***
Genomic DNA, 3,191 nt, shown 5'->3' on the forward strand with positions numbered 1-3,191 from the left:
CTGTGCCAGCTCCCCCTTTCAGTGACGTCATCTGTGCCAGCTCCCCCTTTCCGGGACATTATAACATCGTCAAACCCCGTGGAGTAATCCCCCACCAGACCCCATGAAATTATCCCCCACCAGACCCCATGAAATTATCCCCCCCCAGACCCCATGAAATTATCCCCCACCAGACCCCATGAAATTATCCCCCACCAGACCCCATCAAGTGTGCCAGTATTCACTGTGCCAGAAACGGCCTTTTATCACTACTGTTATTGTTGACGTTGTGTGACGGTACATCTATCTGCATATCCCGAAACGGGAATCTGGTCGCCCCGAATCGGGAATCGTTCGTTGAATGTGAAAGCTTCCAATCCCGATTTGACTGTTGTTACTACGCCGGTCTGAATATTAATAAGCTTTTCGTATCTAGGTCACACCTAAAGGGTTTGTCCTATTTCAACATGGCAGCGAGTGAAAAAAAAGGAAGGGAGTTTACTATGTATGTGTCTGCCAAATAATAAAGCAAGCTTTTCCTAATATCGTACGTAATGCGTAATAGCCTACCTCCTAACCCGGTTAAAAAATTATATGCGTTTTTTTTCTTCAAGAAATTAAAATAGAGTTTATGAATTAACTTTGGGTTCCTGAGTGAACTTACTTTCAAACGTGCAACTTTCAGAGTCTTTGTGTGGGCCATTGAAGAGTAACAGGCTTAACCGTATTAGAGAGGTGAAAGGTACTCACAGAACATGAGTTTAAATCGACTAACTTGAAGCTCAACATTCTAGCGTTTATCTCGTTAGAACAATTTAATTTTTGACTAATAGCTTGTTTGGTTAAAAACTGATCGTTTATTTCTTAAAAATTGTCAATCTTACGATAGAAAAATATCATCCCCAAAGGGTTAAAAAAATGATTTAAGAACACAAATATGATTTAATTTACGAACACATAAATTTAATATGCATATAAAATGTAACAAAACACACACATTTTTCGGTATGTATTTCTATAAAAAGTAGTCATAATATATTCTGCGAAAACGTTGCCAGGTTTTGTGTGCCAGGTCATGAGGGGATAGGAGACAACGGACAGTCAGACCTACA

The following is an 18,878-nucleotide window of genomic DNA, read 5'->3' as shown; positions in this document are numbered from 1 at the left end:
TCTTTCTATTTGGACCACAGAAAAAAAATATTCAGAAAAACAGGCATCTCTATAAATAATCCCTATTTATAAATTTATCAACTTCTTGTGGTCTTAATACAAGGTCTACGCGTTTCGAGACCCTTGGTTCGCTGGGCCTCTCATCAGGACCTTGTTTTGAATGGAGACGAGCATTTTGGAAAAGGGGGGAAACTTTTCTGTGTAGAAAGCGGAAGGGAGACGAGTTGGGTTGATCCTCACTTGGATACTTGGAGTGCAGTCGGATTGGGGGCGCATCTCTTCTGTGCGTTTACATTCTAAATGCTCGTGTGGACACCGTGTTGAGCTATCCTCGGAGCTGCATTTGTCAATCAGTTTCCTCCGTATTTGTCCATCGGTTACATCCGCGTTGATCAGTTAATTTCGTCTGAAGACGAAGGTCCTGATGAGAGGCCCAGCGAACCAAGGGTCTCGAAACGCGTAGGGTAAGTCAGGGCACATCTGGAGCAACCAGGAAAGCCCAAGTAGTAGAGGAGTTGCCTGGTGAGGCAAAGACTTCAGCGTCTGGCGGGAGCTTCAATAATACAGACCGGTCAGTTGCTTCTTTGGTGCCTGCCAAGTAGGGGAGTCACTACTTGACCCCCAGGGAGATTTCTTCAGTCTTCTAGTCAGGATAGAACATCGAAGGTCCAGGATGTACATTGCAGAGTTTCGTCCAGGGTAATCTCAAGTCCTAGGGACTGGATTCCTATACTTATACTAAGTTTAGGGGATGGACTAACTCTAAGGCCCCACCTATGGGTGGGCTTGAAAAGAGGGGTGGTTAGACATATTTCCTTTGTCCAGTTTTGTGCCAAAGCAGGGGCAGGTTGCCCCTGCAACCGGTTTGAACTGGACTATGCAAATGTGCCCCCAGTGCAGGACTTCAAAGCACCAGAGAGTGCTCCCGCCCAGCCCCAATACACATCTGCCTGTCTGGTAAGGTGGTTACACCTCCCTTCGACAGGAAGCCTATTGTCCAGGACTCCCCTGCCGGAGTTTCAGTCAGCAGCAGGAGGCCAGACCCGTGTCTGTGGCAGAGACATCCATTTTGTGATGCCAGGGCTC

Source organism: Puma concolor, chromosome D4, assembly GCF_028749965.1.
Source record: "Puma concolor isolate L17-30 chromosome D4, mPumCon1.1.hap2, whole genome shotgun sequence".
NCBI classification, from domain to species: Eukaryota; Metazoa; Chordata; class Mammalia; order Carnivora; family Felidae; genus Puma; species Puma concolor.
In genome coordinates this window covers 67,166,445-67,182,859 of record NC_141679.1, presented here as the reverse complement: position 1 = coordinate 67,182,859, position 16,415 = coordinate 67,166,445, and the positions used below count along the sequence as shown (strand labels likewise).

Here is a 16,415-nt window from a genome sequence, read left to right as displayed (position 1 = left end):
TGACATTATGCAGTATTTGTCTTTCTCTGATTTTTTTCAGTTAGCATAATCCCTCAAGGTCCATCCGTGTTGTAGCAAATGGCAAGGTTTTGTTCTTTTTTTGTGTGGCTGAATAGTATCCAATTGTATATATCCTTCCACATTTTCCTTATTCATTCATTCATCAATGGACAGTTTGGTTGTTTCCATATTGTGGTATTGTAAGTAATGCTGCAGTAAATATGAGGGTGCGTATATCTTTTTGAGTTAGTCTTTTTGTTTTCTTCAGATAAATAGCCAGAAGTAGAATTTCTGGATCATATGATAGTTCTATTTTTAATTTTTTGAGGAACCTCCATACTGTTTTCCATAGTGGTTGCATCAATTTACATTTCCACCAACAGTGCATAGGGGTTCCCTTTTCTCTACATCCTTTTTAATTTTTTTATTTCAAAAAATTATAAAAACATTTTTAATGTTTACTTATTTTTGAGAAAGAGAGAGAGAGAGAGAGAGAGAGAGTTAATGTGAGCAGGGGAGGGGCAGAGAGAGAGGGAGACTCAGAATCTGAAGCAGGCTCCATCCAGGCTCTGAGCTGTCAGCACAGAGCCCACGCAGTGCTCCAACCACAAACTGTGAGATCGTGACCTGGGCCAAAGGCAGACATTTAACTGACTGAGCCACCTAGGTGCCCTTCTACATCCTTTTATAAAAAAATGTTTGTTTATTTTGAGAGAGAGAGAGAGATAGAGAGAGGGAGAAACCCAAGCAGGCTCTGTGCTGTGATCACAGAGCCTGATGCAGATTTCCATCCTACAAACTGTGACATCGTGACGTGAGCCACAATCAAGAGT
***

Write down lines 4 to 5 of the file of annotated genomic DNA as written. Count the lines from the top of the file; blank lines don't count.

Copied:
TCTTTCTATTTGGACCACAGAAAAAAAATATTCAGAAAAACAGGCATCTCTATAAATAATCCCTATTTATAAATTTATCAACTTCTTGTGGTCTTAATACAAGGTCTACGCGTTTCGAGACCCTTGGTTCGCTGGGCCTCTCATCAGGACCTTGTTTTGAATGGAGACGAGCATTTTGGAAAAGGGGGGAAACTTTTCTGTGTAGAAAGCGGAAGGGAGACGAGTTGGGTTGATCCTCACTTGGATACTTGGAGTGCAGTCGGATTGGGGGCGCATCTCTTCTGTGCGTTTACATTCTAAATGCTCGTGTGGACACCGTGTTGAGCTATCCTCGGAGCTGCATTTGTCAATCAGTTTCCTCCGTATTTGTCCATCGGTTACATCCGCGTTGATCAGTTAATTTCGTCTGAAGACGAAGGTCCTGATGAGAGGCCCAGCGAACCAAGGGTCTCGAAACGCGTAGGGTAAGTCAGGGCACATCTGGAGCAACCAGGAAAGCCCAAGTAGTAGAGGAGTTGCCTGGTGAGGCAAAGACTTCAGCGTCTGGCGGGAGCTTCAATAATACAGACCGGTCAGTTGCTTCTTTGGTGCCTGCCAAGTAGGGGAGTCACTACTTGACCCCCAGGGAGATTTCTTCAGTCTTCTAGTCAGGATAGAACATCGAAGGTCCAGGATGTACATTGCAGAGTTTCGTCCAGGGTAATCTCAAGTCCTAGGGACTGGATTCCTATACTTATACTAAGTTTAGGGGATGGACTAACTCTAAGGCCCCACCTATGGGTGGGCTTGAAAAGAGGGGTGGTTAGACATATTTCCTTTGTCCAGTTTTGTGCCAAAGCAGGGGCAGGTTGCCCCTGCAACCGGTTTGAACTGGACTATGCAAATGTGCCCCCAGTGCAGGACTTCAAAGCACCAGAGAGTGCTCCCGCCCAGCCCCAATACACATCTGCCTGTCTGGTAAGGTGGTTACACCTCCCTTCGACAGGAAGCCTATTGTCCAGGACTCCCCTGCCGGAGTTTCAGTCAGCAGCAGGAGGCCAGACCCGTGTCTGTGGCAGAGACATCCATTTTGTGATGCCAGGGCTC

Source organism: Puma concolor, chromosome D4, assembly GCF_028749965.1.